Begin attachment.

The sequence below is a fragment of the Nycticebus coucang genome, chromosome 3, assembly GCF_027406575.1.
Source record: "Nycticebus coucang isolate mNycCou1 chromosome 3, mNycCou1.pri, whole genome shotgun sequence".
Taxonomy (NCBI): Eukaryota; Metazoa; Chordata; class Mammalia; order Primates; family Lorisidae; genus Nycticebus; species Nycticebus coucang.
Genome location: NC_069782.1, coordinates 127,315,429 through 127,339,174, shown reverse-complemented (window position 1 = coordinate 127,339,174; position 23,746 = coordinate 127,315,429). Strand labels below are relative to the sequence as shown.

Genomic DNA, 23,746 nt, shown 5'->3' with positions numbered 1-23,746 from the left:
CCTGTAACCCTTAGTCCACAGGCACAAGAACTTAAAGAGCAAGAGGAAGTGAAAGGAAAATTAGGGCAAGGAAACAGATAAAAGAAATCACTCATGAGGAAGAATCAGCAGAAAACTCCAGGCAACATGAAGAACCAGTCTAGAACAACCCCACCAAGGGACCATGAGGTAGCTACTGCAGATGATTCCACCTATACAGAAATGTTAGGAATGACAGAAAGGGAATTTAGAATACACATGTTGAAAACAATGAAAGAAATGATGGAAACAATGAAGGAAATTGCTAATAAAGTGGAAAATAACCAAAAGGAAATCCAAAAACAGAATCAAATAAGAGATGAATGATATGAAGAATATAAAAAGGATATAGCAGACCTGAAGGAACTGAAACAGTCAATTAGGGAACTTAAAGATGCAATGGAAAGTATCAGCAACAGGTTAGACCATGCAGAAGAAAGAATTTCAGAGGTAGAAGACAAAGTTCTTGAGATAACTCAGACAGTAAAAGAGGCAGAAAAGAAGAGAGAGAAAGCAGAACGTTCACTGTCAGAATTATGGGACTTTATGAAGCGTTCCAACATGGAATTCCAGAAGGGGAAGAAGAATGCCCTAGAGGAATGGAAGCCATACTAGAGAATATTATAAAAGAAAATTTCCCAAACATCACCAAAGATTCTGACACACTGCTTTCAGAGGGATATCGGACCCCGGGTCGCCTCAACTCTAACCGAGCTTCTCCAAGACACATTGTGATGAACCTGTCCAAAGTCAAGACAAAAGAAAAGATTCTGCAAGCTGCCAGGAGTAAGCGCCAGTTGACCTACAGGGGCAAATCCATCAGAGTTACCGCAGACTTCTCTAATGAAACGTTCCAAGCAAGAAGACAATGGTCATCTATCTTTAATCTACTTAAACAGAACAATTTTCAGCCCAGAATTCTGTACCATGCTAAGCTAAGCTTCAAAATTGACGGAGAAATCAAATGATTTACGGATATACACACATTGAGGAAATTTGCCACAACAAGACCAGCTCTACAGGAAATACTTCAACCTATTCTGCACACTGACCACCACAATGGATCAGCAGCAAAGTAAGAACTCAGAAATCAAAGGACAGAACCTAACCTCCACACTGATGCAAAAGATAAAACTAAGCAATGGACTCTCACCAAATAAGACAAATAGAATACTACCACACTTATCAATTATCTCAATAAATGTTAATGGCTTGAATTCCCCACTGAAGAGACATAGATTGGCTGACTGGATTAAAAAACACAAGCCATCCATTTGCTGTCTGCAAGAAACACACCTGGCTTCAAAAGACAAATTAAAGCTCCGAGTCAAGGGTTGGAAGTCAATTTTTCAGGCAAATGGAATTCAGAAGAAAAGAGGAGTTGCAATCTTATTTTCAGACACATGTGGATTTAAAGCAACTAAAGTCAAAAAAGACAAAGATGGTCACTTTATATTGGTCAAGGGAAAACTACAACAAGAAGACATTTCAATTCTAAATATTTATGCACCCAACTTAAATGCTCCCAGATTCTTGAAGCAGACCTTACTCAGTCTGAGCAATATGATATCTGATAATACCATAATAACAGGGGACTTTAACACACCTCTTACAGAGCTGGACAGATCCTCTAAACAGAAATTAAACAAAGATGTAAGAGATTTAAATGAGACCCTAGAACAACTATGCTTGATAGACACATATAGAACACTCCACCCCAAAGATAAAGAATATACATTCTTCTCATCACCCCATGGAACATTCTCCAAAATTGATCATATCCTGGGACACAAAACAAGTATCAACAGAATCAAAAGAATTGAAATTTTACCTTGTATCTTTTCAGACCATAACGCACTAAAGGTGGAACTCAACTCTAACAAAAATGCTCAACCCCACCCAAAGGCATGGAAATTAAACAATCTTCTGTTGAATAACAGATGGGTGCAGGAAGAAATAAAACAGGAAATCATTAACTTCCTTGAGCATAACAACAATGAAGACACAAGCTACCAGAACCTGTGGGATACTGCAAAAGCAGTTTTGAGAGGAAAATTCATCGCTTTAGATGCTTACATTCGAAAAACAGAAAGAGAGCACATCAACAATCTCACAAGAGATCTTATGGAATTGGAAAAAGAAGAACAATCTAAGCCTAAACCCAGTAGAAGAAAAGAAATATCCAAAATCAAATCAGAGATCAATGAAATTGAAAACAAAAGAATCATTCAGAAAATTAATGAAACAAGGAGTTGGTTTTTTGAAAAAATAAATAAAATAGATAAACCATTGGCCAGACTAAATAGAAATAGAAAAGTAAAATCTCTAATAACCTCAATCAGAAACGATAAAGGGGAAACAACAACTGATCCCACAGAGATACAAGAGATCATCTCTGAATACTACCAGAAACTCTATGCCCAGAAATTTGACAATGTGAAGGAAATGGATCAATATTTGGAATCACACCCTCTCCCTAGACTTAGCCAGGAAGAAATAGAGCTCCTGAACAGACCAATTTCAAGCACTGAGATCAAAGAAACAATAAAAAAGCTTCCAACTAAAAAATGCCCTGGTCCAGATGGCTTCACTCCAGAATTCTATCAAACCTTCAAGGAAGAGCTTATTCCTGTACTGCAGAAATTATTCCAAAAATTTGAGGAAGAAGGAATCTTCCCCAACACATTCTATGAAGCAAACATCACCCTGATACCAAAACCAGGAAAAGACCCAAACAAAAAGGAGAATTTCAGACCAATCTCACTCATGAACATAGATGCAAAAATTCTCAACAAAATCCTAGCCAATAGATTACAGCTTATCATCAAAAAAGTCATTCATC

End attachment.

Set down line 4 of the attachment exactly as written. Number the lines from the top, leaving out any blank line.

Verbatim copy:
Genome location: NC_069782.1, coordinates 127,315,429 through 127,339,174, shown reverse-complemented (window position 1 = coordinate 127,339,174; position 23,746 = coordinate 127,315,429). Strand labels below are relative to the sequence as shown.